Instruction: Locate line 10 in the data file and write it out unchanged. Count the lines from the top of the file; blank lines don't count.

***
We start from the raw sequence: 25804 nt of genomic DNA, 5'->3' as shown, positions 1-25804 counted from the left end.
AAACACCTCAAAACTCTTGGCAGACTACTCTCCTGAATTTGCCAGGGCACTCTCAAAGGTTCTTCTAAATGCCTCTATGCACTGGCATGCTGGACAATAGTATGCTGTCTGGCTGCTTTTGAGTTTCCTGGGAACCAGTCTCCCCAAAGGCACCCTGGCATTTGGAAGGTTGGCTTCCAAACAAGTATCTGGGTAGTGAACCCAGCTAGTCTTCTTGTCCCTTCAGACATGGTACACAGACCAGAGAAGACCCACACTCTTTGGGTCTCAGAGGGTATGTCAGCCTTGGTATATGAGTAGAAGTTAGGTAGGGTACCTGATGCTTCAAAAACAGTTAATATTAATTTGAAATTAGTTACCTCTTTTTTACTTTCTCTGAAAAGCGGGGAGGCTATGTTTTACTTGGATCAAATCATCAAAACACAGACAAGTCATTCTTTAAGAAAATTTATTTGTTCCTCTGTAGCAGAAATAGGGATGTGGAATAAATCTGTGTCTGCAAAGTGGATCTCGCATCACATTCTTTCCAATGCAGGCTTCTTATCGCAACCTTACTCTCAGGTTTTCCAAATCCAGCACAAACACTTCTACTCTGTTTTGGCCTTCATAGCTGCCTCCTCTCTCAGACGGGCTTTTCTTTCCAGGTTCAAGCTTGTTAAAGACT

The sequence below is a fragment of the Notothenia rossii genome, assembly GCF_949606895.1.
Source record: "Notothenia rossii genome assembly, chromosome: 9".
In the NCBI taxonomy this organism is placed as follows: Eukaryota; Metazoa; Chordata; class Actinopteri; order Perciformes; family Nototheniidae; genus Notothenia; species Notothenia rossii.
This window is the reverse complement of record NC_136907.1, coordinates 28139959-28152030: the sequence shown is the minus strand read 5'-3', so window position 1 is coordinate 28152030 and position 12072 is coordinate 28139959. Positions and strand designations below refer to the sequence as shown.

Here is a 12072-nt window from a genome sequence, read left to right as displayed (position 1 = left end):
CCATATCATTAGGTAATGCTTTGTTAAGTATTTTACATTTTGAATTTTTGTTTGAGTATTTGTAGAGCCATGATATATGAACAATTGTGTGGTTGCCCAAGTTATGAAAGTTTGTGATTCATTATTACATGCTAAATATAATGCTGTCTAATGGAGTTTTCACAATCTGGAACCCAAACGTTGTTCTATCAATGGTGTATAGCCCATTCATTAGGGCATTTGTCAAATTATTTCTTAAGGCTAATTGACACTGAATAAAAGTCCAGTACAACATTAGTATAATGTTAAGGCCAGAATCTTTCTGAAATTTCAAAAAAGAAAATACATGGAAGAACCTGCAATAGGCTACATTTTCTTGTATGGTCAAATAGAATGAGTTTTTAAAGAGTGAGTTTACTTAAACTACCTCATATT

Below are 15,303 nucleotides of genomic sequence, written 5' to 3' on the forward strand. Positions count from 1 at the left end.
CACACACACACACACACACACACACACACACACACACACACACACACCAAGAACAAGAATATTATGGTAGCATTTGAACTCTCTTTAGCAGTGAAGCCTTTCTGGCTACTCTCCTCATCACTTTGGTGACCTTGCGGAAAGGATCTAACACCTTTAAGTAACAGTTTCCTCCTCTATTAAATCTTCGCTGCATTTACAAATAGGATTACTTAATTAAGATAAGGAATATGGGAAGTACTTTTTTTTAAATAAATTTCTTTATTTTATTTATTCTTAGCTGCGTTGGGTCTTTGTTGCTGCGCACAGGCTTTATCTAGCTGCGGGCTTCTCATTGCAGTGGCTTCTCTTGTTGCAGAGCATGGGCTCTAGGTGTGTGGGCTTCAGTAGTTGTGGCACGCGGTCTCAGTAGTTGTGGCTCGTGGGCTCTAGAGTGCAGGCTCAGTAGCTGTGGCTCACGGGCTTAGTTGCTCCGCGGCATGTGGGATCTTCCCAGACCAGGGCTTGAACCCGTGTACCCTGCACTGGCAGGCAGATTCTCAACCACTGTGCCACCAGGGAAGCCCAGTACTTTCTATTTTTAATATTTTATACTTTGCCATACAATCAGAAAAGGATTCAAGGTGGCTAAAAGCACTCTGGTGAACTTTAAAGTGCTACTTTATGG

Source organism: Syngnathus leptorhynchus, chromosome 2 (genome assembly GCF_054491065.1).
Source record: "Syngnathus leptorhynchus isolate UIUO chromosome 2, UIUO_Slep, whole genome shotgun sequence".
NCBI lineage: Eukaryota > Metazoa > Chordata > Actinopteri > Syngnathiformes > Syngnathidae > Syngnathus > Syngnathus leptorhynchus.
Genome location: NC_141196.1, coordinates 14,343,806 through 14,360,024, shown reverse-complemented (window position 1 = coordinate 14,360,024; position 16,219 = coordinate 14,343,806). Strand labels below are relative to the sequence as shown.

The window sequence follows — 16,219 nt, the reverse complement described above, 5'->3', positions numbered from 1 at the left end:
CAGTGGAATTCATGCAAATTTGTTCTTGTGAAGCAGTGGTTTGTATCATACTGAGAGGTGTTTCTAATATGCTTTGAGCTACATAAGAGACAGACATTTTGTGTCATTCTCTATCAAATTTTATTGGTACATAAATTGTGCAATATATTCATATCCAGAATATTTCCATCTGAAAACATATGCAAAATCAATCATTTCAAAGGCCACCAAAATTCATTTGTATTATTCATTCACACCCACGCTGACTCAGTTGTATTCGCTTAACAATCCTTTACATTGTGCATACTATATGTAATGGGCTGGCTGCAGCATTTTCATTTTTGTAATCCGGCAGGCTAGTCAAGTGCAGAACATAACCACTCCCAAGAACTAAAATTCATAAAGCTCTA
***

CACACACACACACACACACACACACACACACACACACACACACACACCAAGAACAAGAATATTATGGTAGCATTTGAACTCTCTTTAGCAGTGAAGCCTTTCTGGCTACTCTCCTCATCACTTTGGTGACCTTGCGGAAAGGATCTAACACCTTTAAGTAACAGTTTCCTCCTCTATTAAATCTTCGCTGCATTTACAAATAGGATTACTTAATTAAGATAAGGAATATGGGAAGTACTTTTTTTTAAATAAATTTCTTTATTTTATTTATTCTTAGCTGCGTTGGGTCTTTGTTGCTGCGCACAGGCTTTATCTAGCTGCGGGCTTCTCATTGCAGTGGCTTCTCTTGTTGCAGAGCATGGGCTCTAGGTGTGTGGGCTTCAGTAGTTGTGGCACGCGGTCTCAGTAGTTGTGGCTCGTGGGCTCTAGAGTGCAGGCTCAGTAGCTGTGGCTCACGGGCTTAGTTGCTCCGCGGCATGTGGGATCTTCCCAGACCAGGGCTTGAACCCGTGTACCCTGCACTGGCAGGCAGATTCTCAACCACTGTGCCACCAGGGAAGCCCAGTACTTTCTATTTTTAATATTTTATACTTTGCCATACAATCAGAAAAGGATTCAAGGTGGCTAAAAGCACTCTGGTGAACTTTAAAGTGCTACTTTATGG